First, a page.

A Full 80% of North America Can No Longer See The Milky Way
In very dark places, you can look up at the night sky and see a shimmering band of stars reaching from one horizon to the other. This is Earth's view of the Milky Way, the galaxy our solar system calls home. If you've seen it, count yourself lucky: due to light pollution, the Milky Way is disappearing from more and more of the planet's skies. A recent study published in Science Advances found that the galaxy is hidden from 80 percent of North America and 60 percent of Europe. Certain places have it even worse: the skies are so bright in Singapore, Kuwait, and Qatar that the human eye can't fully dark-adapt to night vision. Though not everyone considers light to be a form of pollution, it can cause havoc on the environment in similar ways to pollution in the air and water. Artificial light can disrupt plants' seasonal cycles and birds' migratory schedules, not to mention our own biological clocks. It also disconnects us from nature itself. Dan Duriscoe, a researcher on the study, told NPR: "In the daytime, you might go to the Grand Canyon and be disappointed if there was a veiling haze in front of your view. The same is true at night if this haze of light that is scattered through the atmosphere is obscuring your view of the heavens."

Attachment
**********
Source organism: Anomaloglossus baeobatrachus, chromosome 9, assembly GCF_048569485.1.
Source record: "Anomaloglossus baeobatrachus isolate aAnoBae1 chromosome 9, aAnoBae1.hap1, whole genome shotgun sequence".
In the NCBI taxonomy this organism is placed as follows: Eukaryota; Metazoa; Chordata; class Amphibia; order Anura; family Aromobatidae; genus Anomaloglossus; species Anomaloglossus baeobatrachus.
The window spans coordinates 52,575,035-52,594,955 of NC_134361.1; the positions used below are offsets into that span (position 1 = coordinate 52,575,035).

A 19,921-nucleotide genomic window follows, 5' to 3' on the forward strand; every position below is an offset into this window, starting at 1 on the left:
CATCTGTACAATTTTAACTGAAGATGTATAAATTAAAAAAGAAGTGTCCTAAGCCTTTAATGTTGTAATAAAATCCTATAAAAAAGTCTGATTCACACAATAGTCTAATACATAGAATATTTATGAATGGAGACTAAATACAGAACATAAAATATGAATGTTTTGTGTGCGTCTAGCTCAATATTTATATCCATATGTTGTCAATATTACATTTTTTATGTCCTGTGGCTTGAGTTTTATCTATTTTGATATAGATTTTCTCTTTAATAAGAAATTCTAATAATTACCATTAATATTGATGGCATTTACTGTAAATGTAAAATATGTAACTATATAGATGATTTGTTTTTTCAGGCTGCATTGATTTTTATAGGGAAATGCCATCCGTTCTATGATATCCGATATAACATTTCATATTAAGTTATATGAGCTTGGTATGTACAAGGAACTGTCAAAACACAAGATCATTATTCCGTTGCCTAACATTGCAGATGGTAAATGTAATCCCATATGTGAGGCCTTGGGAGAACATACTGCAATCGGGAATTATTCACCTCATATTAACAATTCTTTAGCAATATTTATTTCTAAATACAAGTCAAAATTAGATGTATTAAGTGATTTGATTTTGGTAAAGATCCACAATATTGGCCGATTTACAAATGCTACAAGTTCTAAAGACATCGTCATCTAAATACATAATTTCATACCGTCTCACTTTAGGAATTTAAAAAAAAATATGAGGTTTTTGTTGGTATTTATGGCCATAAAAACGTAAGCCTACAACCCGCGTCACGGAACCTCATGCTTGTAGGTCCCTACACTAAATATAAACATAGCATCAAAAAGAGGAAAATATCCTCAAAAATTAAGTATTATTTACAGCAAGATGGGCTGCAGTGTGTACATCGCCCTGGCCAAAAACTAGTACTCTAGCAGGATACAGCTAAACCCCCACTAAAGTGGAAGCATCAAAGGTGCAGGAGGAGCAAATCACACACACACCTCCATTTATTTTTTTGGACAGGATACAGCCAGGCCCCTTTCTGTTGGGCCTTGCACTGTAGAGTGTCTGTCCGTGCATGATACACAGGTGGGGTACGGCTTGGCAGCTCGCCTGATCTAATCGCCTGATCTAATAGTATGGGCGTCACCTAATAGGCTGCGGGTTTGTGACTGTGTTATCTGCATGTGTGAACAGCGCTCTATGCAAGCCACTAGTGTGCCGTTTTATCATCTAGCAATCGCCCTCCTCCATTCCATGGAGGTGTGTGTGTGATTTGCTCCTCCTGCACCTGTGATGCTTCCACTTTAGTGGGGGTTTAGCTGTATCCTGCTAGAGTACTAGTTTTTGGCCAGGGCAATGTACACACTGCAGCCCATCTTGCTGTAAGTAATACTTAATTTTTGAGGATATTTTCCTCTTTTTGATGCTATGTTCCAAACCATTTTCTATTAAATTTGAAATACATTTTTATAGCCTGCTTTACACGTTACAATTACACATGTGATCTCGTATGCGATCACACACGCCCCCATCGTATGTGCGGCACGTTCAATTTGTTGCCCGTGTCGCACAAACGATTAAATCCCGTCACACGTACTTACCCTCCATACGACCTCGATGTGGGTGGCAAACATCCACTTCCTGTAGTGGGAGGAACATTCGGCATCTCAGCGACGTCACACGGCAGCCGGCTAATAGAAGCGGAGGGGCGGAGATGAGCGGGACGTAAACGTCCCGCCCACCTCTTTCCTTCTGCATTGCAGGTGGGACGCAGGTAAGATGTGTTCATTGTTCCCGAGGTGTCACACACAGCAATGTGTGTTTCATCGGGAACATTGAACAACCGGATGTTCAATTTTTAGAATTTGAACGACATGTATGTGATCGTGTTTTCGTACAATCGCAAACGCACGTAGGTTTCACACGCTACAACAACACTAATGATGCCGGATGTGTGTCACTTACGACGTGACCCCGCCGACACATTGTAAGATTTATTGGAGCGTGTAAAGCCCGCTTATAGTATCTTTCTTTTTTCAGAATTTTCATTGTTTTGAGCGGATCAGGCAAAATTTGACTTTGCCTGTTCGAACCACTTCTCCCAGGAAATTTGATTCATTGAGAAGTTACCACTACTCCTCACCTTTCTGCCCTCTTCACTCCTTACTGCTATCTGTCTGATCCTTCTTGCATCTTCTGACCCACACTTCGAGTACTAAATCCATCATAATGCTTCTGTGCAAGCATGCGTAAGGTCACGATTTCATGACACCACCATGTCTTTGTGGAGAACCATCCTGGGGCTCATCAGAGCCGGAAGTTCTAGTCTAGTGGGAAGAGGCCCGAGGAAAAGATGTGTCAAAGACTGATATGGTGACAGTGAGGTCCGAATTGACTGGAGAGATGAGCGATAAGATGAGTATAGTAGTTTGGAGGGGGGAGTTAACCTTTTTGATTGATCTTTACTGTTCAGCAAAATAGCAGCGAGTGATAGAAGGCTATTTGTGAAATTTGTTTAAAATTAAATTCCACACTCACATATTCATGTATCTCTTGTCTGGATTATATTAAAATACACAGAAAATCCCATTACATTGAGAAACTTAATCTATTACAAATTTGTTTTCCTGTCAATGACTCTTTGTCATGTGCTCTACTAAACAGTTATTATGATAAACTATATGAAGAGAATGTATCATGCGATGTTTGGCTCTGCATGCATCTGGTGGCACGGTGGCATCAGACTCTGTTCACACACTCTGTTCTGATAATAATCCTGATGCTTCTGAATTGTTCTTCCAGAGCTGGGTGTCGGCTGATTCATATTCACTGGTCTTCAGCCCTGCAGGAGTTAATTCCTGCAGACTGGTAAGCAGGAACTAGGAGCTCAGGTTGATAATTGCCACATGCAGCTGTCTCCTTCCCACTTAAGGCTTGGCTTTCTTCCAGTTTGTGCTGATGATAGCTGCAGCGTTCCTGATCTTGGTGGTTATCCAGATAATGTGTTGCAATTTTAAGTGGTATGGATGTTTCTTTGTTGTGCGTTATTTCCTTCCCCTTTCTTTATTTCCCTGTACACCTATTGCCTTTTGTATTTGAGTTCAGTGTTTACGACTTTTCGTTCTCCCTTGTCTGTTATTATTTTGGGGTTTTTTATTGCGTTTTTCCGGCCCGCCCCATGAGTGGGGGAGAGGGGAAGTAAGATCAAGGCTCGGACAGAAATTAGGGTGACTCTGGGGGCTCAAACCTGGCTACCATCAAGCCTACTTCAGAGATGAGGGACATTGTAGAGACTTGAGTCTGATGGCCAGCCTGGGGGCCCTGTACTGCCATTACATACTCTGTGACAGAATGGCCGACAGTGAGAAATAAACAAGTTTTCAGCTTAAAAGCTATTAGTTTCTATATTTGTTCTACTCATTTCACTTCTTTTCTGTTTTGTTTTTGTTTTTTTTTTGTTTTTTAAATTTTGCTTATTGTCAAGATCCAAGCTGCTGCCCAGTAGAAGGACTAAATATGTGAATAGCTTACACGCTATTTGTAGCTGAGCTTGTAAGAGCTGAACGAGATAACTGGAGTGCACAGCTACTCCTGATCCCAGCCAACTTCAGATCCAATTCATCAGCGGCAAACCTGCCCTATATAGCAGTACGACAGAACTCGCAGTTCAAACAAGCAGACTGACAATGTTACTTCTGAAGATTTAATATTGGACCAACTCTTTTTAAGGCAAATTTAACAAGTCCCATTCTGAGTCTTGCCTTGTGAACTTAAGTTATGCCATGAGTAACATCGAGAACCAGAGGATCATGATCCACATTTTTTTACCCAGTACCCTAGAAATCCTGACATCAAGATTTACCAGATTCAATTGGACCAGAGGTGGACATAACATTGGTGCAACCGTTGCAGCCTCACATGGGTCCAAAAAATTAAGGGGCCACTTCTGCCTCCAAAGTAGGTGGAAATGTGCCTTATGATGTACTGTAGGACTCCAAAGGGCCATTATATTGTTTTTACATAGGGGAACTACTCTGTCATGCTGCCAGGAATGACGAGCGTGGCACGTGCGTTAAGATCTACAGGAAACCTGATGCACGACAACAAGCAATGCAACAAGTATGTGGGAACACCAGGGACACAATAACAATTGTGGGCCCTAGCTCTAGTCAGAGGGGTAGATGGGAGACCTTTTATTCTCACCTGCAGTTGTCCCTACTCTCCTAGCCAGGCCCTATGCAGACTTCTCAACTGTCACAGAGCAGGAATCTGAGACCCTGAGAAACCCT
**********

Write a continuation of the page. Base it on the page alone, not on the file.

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Key Facts In This Video
The first recorded use of street lighting was in Antioch in ancient Greece in the 4th century. 01:33
By the 1960s, most homes had electric lighting. This spurred a rise in higher education, technological breakthroughs, and other advancements. 03:20
Light pollution causes ecosystem problems. 04:00
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